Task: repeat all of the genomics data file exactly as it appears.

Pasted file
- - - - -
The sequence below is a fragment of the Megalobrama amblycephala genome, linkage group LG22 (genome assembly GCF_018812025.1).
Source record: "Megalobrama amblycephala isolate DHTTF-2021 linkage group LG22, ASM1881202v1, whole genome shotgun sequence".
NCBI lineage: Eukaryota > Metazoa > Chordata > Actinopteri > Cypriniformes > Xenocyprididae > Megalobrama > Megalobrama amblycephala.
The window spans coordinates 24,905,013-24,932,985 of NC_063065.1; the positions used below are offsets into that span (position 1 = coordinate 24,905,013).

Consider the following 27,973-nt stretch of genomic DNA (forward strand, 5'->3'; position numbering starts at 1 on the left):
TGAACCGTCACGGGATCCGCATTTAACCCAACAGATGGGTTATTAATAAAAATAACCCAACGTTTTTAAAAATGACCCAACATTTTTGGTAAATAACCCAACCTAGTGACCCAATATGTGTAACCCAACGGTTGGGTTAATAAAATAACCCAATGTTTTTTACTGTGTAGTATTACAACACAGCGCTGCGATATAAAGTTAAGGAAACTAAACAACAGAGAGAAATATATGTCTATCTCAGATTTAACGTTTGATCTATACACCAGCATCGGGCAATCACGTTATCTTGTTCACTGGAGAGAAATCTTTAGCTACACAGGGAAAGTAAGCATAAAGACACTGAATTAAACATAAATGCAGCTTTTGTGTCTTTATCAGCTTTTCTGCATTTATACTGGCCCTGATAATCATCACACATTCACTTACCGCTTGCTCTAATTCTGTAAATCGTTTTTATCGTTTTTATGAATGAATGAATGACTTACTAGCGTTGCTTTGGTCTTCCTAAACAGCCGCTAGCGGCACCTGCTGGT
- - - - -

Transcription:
The sequence below is a fragment of the Megalobrama amblycephala genome, linkage group LG22 (genome assembly GCF_018812025.1).
Source record: "Megalobrama amblycephala isolate DHTTF-2021 linkage group LG22, ASM1881202v1, whole genome shotgun sequence".
NCBI lineage: Eukaryota > Metazoa > Chordata > Actinopteri > Cypriniformes > Xenocyprididae > Megalobrama > Megalobrama amblycephala.
The window spans coordinates 24,905,013-24,932,985 of NC_063065.1; the positions used below are offsets into that span (position 1 = coordinate 24,905,013).

Consider the following 27,973-nt stretch of genomic DNA (forward strand, 5'->3'; position numbering starts at 1 on the left):
TGAACCGTCACGGGATCCGCATTTAACCCAACAGATGGGTTATTAATAAAAATAACCCAACGTTTTTAAAAATGACCCAACATTTTTGGTAAATAACCCAACCTAGTGACCCAATATGTGTAACCCAACGGTTGGGTTAATAAAATAACCCAATGTTTTTTACTGTGTAGTATTACAACACAGCGCTGCGATATAAAGTTAAGGAAACTAAACAACAGAGAGAAATATATGTCTATCTCAGATTTAACGTTTGATCTATACACCAGCATCGGGCAATCACGTTATCTTGTTCACTGGAGAGAAATCTTTAGCTACACAGGGAAAGTAAGCATAAAGACACTGAATTAAACATAAATGCAGCTTTTGTGTCTTTATCAGCTTTTCTGCATTTATACTGGCCCTGATAATCATCACACATTCACTTACCGCTTGCTCTAATTCTGTAAATCGTTTTTATCGTTTTTATGAATGAATGAATGACTTACTAGCGTTGCTTTGGTCTTCCTAAACAGCCGCTAGCGGCACCTGCTGGT